Green Bean counting

Via Gristmill.

Chicago, like several other cities, has a Green Permit Program (PDF) that grants faster building permits for green buildings. Erik Olsen, the program’s administrator, gets to scrutinize every single green building in the entire city. Luckily for us, Erik recently started GreenBean, a blog profiling the blueprints that cross his desk.

So far, he’s posted eight building profiles, including two single-family houses (both in my neighborhood — must be my aura), high-rise offices, and the rehab of a YMCA into subsidized housing. For each, he notes the level of green-ness, unusual green techniques used, and perhaps a little back story about quirky geothermal wells or an underappreciated project manager who pushed the green angle.

MIT Vehicle Design Summit Wraps

Read the full post at Green Car Congress.

Students from 21 universities around the world gathered at MIT this summer for the MIT Vehicle Design Summit, which concluded on 13 August. The students designed and built prototype commuter vehicles that exploit human power, biofuels, solar technologies and fuel cells to travel at least 500 miles per gallon of fuel. (Earlier post.)

Argentina's air force tests and develops "bio-jetfuel"

Read the full post at Biopact.

Not long ago, we reported about progress made in the development of biofuels for airplanes, the last great green fuel challenge, and today, Argentina’s Air Force not only announced its plan to develop “biokerosene”, but actually demonstrated its use.

An in-depth look at China's ambitious biofuels program

Read the full post at Biopact.

According to an USDA attache report released yesterday, China is setting itself more and more ambitious biofuels targets in order to reduce its dependence on imported oil. Currently the awakening giant produces around 920,000 tonnes of ethanol per year, making it the world’s third largest producer. China plans to boost this amount to nearly 4 million tonnes by 2010, the report says.

Big investors are turning to biofuels

Read the full post at Biopact.

A few months ago, a George Soros associate said that investments in ethanol feedstocks such as sugar and grain will outperform all other forms of investment, even those in booming oil stocks and commodities, for the next 10 to 15 years. Later, Bill Gates announced he is investing massively in a U.S. ethanol company, and Virgin’s Richard Branson made similar statements.

These high profile investors and entrepreneurs are just the tip of the iceberg, though. More anonymously, large institutional investors and hedge funds are turning to agricultural commodities that are considered to be feedstocks for biodiesel and ethanol, seeing robust growth potential in rising global demand for biofuels.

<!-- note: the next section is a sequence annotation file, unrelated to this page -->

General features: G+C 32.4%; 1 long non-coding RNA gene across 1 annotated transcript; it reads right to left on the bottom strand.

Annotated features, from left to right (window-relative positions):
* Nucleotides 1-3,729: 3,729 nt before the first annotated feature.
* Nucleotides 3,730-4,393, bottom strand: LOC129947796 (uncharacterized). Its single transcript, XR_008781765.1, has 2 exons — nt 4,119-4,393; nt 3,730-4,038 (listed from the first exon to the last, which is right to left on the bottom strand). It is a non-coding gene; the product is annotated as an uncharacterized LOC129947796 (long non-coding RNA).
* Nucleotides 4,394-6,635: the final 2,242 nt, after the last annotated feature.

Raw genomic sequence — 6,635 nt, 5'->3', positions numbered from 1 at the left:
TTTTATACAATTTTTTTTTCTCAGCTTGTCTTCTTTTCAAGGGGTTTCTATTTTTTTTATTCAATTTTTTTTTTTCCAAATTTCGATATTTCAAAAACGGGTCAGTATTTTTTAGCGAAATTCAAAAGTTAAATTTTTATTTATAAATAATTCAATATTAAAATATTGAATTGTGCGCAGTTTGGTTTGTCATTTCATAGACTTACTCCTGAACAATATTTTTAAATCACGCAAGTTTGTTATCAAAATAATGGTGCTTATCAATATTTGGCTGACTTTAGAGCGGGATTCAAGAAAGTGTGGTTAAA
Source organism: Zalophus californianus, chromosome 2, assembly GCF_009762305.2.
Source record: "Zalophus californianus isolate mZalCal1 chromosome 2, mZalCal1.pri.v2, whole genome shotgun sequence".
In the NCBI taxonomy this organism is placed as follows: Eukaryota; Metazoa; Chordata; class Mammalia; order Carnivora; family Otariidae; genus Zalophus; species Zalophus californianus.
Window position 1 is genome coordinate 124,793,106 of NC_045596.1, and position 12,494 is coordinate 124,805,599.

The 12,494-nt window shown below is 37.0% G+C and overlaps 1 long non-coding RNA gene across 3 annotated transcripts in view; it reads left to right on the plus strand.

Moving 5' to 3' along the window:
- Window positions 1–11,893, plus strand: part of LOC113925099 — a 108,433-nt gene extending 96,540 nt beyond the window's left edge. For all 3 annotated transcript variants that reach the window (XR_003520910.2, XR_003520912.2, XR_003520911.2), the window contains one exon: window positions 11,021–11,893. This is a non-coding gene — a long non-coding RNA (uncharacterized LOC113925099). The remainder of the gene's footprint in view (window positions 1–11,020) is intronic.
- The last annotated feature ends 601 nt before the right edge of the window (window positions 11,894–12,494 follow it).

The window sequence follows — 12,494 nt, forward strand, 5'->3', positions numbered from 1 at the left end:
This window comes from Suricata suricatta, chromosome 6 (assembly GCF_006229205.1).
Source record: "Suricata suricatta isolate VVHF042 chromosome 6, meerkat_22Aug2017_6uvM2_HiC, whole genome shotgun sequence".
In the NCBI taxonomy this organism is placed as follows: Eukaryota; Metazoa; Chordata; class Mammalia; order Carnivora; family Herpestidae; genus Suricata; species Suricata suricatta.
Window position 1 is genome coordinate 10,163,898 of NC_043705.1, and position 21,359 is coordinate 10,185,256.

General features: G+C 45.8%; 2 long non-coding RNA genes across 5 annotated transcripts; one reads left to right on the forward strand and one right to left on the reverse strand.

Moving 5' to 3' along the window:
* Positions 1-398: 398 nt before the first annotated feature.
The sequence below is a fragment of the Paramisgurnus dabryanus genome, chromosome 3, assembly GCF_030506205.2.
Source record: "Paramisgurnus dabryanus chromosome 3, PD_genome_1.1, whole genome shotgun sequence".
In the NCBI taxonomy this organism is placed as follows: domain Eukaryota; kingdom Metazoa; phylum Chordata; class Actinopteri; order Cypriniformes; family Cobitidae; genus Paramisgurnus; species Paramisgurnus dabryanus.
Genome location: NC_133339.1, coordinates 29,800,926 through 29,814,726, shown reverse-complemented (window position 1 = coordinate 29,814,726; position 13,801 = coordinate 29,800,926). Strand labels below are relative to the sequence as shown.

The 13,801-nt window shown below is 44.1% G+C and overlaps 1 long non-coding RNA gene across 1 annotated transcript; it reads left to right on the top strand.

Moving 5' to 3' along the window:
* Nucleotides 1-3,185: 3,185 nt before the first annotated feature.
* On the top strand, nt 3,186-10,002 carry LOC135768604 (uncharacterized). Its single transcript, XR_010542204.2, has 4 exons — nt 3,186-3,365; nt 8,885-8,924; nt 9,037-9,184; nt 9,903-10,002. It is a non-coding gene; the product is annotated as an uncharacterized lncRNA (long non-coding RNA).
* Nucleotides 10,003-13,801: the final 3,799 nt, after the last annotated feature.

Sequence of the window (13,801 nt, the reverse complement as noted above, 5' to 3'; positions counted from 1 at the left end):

Energy crops may soak up methane water

Read the full post at Biopact.

Earlier we reported about several studies, tests and projects dealing with the bioremediation of brownfields and mining sites using biofuel crops. Such energy crops can be planted on polluted sites to prevent erosion, remove pollutants from the soil, stop the spread of small toxic particles through the air and to clean up ground water. After having done their work, the crops can be harvested and used as a feedstock for biofuels.

Now a company in northern Wyoming is conducting tests to see if growing hybrid poplar trees might be a good way to use water produced from coal-bed methane wells. The study of the process known as “phytoremediation” is being conducted by water resource management group CBM Associates and methane producer Windsor Energy Group.

'Home brew' at Cal Poly

Read the full article in the Pasadena Star-News.

An imaginative eye might confuse the appleseed reactor with a latter-day moonshine still while others simply look at the contraption and see an old water heater.

The reactor, however, is much more than that.

Cal Poly Pomona faculty and students use the reactor at the John T. Lyle Center for Regenerative Studies to make biodiesel.

Fair's greasy, oily leftovers turned into biodiesel fuel

Read the full story in the Douglas County (OR) News-Review.

If you thought the greasy, fat-saturated food at the Douglas County Fair was only good for instant gratification and delayed indigestion, think again.

Whether curly fries, fried bread or fried ravioli, fair food requires one main ingredient: cooking oil. And one Roseburg man has big plans for the leftovers.

Greasing the skids for biodiesel cars

Read the full article in the St. Paul Pioneer Press.

Mostly Minnesota-grown and -pressed soybeans are the main ingredient in B99, a biodiesel fuel flowing now from the “Pump ‘n’ Munch” station at 63rd and Lyndale in Richfield, the first gas station in the metro area to offer the homegrown fuel.

Biodiesel Touted as Alternative to Pure Petroleum-Based Diesel

Read the full press release.

Country music legend Willie Nelson and biological engineer San Fernando have a lot in common.

The common link between the singer and the Mississippi State University professor is biodiesel, a fuel for diesel engines produced by blending petroleum diesel with refined vegetable oil. Nelson is promoting biodiesel as an alternative to pure petroleum-based diesel and as a way to support U.S. farmers. Fernando is researching ways to make production of the fuel easier and more cost-effective.